The condition, now known as sickle cell anemia, leads to extreme pain, difficulty with breathing, kidney failure and even strokes. Yet the protection afforded by a single copy of the sickle cell mutation against malaria kept fueling its spread. Today, over 250 generations later, the sickle cell mutation has been inherited by millions of people. Some West Africans captured in the slave trade brought the sickle cell mutation to the Americas. Frederick B. Piel, an epidemiologist at Imperial College London, said he looked forward to bigger genome-based studies on the sickle cell mutation.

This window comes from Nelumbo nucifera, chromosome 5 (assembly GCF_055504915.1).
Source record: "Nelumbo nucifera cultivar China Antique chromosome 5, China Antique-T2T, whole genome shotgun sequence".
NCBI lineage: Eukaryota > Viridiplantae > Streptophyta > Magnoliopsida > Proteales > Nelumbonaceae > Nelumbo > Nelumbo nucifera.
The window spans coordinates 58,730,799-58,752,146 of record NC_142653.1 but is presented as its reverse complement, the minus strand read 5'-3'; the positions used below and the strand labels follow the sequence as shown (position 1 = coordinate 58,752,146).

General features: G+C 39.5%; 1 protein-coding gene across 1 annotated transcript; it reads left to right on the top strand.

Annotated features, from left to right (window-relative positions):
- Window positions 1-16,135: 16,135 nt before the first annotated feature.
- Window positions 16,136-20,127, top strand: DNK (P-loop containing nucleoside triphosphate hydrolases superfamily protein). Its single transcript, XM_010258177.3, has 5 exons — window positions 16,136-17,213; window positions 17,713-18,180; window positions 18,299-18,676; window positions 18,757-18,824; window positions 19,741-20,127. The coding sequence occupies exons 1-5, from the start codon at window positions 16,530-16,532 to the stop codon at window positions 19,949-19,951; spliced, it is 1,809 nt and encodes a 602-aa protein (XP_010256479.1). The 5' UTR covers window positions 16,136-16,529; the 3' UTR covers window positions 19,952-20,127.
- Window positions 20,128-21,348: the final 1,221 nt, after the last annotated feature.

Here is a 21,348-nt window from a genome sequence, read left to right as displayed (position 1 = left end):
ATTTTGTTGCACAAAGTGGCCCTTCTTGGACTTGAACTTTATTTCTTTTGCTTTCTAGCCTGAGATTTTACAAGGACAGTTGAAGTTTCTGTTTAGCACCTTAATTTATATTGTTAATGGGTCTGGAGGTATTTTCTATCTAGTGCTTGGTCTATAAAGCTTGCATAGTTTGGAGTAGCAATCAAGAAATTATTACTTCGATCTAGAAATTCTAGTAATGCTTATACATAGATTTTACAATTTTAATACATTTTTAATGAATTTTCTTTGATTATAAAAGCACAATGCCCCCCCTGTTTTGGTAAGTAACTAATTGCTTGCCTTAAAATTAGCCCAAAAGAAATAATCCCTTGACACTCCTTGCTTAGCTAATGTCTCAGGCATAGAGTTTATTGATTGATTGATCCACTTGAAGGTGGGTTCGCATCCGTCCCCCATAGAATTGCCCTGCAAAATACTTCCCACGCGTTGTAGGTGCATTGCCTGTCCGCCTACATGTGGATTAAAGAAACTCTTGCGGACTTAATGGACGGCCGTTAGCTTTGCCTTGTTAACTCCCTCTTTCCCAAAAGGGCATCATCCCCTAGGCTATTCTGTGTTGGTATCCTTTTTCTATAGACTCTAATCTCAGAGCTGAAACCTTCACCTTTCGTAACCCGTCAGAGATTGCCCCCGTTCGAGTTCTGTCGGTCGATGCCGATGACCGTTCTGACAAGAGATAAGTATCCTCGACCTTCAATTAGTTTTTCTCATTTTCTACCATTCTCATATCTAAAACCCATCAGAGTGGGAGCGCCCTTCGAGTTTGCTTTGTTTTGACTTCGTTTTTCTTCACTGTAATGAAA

Source: New York Times March 08, 2018 18:11 UTC